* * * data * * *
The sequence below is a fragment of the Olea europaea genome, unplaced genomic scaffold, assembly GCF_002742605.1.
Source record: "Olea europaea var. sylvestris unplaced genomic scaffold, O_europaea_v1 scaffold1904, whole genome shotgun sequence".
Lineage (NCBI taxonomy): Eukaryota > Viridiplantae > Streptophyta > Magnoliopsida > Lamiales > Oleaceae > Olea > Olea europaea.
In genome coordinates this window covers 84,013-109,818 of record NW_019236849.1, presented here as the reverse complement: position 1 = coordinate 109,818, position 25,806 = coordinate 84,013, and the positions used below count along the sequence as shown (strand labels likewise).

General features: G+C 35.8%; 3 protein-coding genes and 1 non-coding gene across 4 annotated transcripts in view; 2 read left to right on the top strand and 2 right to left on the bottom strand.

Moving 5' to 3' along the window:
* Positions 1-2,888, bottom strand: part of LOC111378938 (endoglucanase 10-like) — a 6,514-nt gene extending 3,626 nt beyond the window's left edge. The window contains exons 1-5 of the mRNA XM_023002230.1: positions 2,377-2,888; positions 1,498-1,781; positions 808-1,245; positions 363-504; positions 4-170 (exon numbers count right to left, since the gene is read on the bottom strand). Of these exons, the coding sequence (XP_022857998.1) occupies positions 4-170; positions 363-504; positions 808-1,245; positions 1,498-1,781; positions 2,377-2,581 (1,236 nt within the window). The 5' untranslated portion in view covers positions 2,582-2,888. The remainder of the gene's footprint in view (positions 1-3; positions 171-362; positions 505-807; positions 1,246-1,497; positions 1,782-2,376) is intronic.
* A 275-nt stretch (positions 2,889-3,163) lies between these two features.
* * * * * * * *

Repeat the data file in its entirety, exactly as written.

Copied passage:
The sequence below is a fragment of the Olea europaea genome, unplaced genomic scaffold, assembly GCF_002742605.1.
Source record: "Olea europaea var. sylvestris unplaced genomic scaffold, O_europaea_v1 scaffold1904, whole genome shotgun sequence".
Lineage (NCBI taxonomy): Eukaryota > Viridiplantae > Streptophyta > Magnoliopsida > Lamiales > Oleaceae > Olea > Olea europaea.
In genome coordinates this window covers 84,013-109,818 of record NW_019236849.1, presented here as the reverse complement: position 1 = coordinate 109,818, position 25,806 = coordinate 84,013, and the positions used below count along the sequence as shown (strand labels likewise).

General features: G+C 35.8%; 3 protein-coding genes and 1 non-coding gene across 4 annotated transcripts in view; 2 read left to right on the top strand and 2 right to left on the bottom strand.

Moving 5' to 3' along the window:
* Positions 1-2,888, bottom strand: part of LOC111378938 (endoglucanase 10-like) — a 6,514-nt gene extending 3,626 nt beyond the window's left edge. The window contains exons 1-5 of the mRNA XM_023002230.1: positions 2,377-2,888; positions 1,498-1,781; positions 808-1,245; positions 363-504; positions 4-170 (exon numbers count right to left, since the gene is read on the bottom strand). Of these exons, the coding sequence (XP_022857998.1) occupies positions 4-170; positions 363-504; positions 808-1,245; positions 1,498-1,781; positions 2,377-2,581 (1,236 nt within the window). The 5' untranslated portion in view covers positions 2,582-2,888. The remainder of the gene's footprint in view (positions 1-3; positions 171-362; positions 505-807; positions 1,246-1,497; positions 1,782-2,376) is intronic.
* A 275-nt stretch (positions 2,889-3,163) lies between these two features.